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Fries, M.E. (1954). On the Bringing up of Children: By Susan Isaacs, Melanie Klein, Merell P. Middlemore, Nina Searl, and Ella Freeman Sharpe. Edited by John Rickman. New York: Robert Brunner, 1952. 243 pp.. Psychoanal Q., 23:441-442.
(1954). Psychoanalytic Quarterly, 23:441-442
On the Bringing up of Children: By Susan Isaacs, Melanie Klein, Merell P. Middlemore, Nina Searl, and Ella Freeman Sharpe. Edited by John Rickman. New York: Robert Brunner, 1952. 243 pp.
Review by: Margaret E. Fries
This little book draws upon psychoanalytic psychology and findings from the psychoanalysis of adults and children. It is unique in that it puts such great emphasis on the infant's and child's point of view in child rearing, taking into consideration the fact that the child makes much greater use of the primary process in its thinking than do adults, that it suffers from feelings of helplessness, and that it passes through a succession of psychosexual stages.
Each of the five authors emphasizes that one difficulty in growing up is due to the fact that the child's fantasy life and emotional responses are based on archaic thinking. Another difficulty is that adults function mainly according to the reality principle, while children function according to the pleasure principle. The two generations, therefore, are essentially speaking different languages without realizing it.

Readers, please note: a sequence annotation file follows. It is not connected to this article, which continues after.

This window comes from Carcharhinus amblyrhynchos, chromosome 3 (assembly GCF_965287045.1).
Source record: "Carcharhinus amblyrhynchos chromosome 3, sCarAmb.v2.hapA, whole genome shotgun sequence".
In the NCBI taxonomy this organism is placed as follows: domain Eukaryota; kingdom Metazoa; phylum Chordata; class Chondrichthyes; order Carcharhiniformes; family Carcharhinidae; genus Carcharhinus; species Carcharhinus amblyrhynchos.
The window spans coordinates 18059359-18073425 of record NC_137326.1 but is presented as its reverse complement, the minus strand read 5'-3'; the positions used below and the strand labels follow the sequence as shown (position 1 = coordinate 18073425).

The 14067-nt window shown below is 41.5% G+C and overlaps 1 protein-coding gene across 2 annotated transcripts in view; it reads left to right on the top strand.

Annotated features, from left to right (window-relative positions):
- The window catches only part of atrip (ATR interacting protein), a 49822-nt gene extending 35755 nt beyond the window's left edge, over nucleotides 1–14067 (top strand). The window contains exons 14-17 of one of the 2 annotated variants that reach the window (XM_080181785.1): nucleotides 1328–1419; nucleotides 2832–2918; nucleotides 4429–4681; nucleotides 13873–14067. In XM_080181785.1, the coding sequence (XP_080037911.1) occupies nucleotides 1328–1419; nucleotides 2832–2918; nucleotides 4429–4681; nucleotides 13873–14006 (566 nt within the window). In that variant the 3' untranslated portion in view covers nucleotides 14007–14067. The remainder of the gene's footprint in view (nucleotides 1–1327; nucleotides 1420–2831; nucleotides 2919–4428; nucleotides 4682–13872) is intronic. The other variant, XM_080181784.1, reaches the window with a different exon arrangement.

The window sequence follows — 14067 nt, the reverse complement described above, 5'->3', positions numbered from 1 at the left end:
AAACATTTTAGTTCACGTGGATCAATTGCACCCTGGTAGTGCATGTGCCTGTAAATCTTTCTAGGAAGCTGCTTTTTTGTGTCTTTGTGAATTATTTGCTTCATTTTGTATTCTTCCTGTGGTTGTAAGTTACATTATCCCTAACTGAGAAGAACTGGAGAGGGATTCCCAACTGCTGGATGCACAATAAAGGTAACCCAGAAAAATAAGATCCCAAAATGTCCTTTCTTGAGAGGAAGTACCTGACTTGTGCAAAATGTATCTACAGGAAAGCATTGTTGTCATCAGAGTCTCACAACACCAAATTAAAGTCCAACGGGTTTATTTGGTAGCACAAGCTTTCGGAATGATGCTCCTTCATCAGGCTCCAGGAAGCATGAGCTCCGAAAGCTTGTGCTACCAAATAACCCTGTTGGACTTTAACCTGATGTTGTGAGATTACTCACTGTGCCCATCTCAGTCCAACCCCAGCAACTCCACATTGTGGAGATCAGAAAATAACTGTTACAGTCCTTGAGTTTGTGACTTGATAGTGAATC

Ella Sharpe refers to the unconscious motivations of parents, pointing out, in the chapter on Planning for Stability, the importance of the adult's acceptance of his own possible unconscious hostility to his child. She warns that parents, before insisting that their children conform implicitly to their demands, need to be aware of their own unconscious motivations. This implies that the parent has accepted the idea of an unconscious, and makes one ask which parents and professionals will best profit by this book.
The chapter on Habit, by Susan Isaacs, illustrates clearly the emphasis throughout the book on the fact that any process of rearing children must have several determinants, for it must take into account the physical and psychological maturation of the child, the significance of bodily processes for the child, and the attitude of the parent.
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